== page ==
Special Report

Lincoln's Pocket Watch Reveals Long-Hidden Message

The Smithsonian opens one of its prized artifacts and a story unfolds

Abraham Lincoln's pocket watch. (Smithsonian National Museum of American History)

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This story is full of ironies. And so we must pause here to reflect on one. It was February 12, Lincoln's 200th birthday, when the phone on Rubenstein's desk rang. The caller was Douglas Stiles, a 59-year-old attorney and genealogy expert, from Waukegan, Illinois. Stiles is also Dillon's great, great grandson.

The evidence was not overwhelming. All that Stiles had to offer was a bit of family lore and a newspaper article written 45 years after the fact. Could the stranger calling convince a museum curator to pull a national icon from display, to bring in an expert craftsman to disassemble the delicate, historical artifact, and to take a huge chance that nothing, in fact, could be there?

But, Rubenstein's interest was piqued and the decision was made.

"It's sort of amazing," Rubenstein said in an interview last week before the watch was opened, "when you think that two years before the Emancipation Proclamation, Abraham Lincoln is carrying this hopeful message in his pocket, and never knowing it."

A month after that initial call, in an elegant museum back room, photographers crowded around jeweler George Thomas who was seated at a makeshift craftsman's bench. As the hour approached, Rubenstein solemnly stepped forward. Lincoln's gold pocket watch was delivered to the bench.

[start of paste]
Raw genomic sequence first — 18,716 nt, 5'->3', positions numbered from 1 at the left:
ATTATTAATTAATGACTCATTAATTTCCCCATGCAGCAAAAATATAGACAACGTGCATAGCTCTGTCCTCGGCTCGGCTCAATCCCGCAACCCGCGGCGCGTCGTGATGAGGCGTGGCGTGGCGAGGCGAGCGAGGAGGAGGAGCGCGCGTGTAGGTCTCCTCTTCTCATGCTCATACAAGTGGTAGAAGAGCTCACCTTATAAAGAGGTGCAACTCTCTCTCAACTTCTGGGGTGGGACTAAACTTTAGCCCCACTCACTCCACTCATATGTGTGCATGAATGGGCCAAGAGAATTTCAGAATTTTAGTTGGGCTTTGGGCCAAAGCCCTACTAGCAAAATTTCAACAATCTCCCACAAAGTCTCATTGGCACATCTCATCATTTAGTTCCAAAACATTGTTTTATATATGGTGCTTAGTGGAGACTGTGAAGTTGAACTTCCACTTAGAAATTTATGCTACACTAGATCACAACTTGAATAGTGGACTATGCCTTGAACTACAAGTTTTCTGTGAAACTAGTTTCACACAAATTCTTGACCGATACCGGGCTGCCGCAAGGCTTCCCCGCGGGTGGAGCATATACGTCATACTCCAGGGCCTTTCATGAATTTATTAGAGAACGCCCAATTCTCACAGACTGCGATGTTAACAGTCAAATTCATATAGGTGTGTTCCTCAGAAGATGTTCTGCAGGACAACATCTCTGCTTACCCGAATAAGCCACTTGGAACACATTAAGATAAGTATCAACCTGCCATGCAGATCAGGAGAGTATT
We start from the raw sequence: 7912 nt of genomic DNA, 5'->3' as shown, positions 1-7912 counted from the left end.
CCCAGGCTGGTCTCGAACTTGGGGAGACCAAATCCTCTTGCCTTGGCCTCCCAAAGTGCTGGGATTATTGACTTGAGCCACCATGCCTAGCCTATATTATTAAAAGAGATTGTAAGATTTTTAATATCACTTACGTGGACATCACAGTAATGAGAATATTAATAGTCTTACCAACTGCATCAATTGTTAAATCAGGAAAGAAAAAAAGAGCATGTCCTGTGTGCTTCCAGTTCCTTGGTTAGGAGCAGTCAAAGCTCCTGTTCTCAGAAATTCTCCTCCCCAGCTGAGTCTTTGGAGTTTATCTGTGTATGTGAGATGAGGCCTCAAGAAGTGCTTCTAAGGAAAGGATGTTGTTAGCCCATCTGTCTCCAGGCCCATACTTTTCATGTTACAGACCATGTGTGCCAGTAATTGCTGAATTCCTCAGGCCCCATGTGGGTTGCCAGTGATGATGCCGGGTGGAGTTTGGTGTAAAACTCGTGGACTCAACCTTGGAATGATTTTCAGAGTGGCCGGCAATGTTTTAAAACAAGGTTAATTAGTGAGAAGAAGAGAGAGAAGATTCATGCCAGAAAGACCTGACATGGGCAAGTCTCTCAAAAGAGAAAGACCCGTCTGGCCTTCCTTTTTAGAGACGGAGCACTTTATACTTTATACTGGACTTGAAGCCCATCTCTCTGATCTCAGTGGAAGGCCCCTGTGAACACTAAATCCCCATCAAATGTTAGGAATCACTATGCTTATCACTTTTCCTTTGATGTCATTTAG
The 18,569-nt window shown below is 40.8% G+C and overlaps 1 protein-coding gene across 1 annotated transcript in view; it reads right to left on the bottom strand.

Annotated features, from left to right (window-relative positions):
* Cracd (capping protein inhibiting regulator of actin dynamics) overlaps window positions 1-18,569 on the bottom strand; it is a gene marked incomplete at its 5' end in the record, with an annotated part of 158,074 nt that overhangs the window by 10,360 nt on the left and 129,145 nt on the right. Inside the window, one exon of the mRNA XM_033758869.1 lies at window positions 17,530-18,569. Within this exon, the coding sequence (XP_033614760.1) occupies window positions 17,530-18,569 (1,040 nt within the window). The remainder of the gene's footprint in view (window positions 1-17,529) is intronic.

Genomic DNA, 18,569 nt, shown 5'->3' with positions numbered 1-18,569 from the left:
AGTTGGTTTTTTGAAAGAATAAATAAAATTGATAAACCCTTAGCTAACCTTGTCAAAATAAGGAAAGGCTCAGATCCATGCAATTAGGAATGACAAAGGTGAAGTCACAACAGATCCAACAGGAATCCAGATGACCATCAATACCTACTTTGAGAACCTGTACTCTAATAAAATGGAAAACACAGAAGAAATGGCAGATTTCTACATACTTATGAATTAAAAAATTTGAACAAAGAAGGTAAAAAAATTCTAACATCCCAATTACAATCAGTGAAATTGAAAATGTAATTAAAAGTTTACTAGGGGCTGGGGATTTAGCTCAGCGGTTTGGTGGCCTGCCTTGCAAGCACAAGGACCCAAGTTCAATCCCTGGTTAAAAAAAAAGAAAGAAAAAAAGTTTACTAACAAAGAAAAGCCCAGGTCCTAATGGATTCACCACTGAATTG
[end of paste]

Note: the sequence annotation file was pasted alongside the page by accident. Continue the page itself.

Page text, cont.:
Thomas went to work with tiny screwdrivers, tweezers and levers. Stopping occasionally to flex his fingers, he added tension to anticipation. "It will be awhile," he warned, obviously enjoying the drama. Stiles, accompanied by his wife Betsy and his brother Don from Bloomington, Minnesota, took a few deep breaths and readjusted himself in his chair. Finally Thomas, after unscrewing several tiny pins from the watch face, delicately lifted the plate and murmured, "The moment of truth."

Douglas Stiles is invited to read his ancestor's inscription:

"Jonathan Dillon April 13-1861 Fort Sumpter [sic] was attacked by the rebels on the above date J Dillon April 13-1861 Washington thank God we have a government Jonth Dillon."

The message was there. Yet there is no mention of slavery, nor did it say anywhere that Lincoln was the right man for the job.

Perhaps Dillon had grander intentions in mind as he hurriedly etched his note into the watch on that fateful day. In the march of time, what human doesn't add a flourish or two?

About Beth Py-Lieberman
Beth Py-Lieberman

Beth Py-Lieberman is the museums editor, covering exhibitions, events and happenings at the Smithsonian Institution. She has been a member of the Smithsonian team for more than two decades.

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